The 2018 Olympic Winter Games ended over two weeks ago in PyeongChang, but the winning attitudes of the athletes continue to inspire us long after the Olympic flame is snuffed out. But moving from competitive hype to high performance in the workplace depends on more than your frame of mind. It takes hard work, dedication, perseverance, and patience to reach the top.
The problem many organizations face today is not a shortage of people—it is a shortage of skills.
After more than 10 years of success as a leader in management development, we’ve come up with the criteria for recognizing how and when to invest in your organization’s future. Here are the three main indicators that right now is the right time to make financial room for training.
A recent press release from the American Psychological Association reported that 61% of the stress in our daily lives is derived from work. A separate survey from Statistic Brain highlighted that 48% of people said stress has had a negative impact in their personal and professional lives. Even more disheartening, roughly 75% of those individuals regularly experienced physiological symptoms caused by stress, like headaches, rapid heartbeat, insomnia and others.
This may not come as a surprise. The end of the year is ripe with stressful situations. But, rather than try to account for the all the things outside your control, here's a list of steps you can take to relieve the effects of stress in your life:
Research from the Statistic Brain Institute shows that 92% of the people who set New Year's goals, in 2016, never actually achieved them. Those who failed to meet their goals cited symptoms of busyness while others stated that their goals were simply forgotten over time. This begs the following question: What does it take to achieve my goals?
The answer isn't rocket science, but it does entail a basic fundamental principle of physics.
It’s the end of the day, and instead of feeling accomplished, you feel defeated. Ever stop to wonder why? You look back at all the emails you read and replied to, all the calls you answered and made. Yet, even with all the tasks you completed, there’s still that nagging feeling you can’t shake—the feeling that you’ve been unproductive.
More often than not, this sentiment can be the result of starting your day in response mode: the feeling that your time's been hijacked by what other people think you should do. It’s annoying, right? Whether or not you’ve prioritized your day according to goals you’ve set before, success is determined by actions—by those you do, but more so by those you don’t do.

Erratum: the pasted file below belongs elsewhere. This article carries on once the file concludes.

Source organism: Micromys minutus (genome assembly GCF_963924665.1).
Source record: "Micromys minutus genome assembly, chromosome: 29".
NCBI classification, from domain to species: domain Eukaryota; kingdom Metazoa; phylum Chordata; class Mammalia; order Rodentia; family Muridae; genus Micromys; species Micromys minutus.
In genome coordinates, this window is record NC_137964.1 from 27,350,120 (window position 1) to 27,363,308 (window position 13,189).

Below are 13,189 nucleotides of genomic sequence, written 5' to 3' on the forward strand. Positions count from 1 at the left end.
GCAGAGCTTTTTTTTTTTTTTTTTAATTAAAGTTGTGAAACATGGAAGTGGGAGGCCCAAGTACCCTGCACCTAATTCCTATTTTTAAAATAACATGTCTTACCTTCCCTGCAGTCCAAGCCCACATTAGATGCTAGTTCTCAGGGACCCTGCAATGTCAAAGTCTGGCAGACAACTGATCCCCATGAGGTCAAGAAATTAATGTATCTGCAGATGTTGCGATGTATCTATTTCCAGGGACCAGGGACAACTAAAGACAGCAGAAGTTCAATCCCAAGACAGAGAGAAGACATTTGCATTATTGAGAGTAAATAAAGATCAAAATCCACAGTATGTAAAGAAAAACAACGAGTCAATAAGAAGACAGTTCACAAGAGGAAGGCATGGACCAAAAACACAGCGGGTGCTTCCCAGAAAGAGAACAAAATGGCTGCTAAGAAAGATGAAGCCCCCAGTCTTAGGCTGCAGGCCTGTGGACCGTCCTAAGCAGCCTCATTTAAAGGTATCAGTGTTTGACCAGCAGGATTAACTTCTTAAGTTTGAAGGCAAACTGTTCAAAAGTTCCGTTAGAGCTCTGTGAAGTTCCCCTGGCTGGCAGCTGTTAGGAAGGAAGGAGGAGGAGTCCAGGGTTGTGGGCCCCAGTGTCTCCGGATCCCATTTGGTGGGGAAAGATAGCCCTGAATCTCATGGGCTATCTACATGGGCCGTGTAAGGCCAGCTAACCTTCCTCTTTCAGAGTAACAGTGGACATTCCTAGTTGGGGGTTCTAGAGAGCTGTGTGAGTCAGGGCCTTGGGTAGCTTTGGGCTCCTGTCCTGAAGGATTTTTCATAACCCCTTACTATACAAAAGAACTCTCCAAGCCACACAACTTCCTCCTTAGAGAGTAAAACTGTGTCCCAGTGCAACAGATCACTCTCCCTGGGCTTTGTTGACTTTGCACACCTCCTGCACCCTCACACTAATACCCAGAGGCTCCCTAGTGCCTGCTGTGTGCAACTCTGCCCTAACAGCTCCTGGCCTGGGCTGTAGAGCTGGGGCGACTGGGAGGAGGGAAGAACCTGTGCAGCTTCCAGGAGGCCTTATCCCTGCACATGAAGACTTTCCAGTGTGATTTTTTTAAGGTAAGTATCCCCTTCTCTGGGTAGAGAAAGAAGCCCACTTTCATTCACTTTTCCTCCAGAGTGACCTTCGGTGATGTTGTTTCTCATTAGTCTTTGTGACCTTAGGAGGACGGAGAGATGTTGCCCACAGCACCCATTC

The end of the year is often thought as the best time to reflect and refresh big-picture thinking. But, strategic business leaders will agree that there’s no best time for planning since the process is an ongoing one. A good plan constantly responds to changing conditions and circumstances. A great plan not only provides a blueprint for the direction, focus, and organization needed to stay on task, but it also evaluates whether our goals (and the goals of our employees) are properly aligned.
For a moment, think back to this familiar instance of feeling out of the loop:
You're meeting a friend for coffee, and you find yourself waiting (...and waiting) for them to arrive. After reaching out via text, you realize you didn’t receive their note—they’d wanted to reschedule.
Despite being friends, this situation can cause a little awkwardness and more than a fair share of frustration. And it all came as a result of poor communication.
The millennial generation has been given a bad rap over the years. They’ve been labeled as lazy, entitled, spoiled, soft—in worst cases, all the above.
But when it comes to Millennials in the workforce, these brandings are inaccurate statements and overgeneralizations of younger, hardworking employees.
The way you manage people shows through company image, talent retention, employee loyalty and the quality of work they provide. But there can be grand differences in each of these aspects when whoever in charge is either the embodiment of a leader or is simply being a boss. To reap the benefits of quality work and to create a positive workplace environment, follow these tips (and enjoyable GIFs) on how to be a leader, not a boss.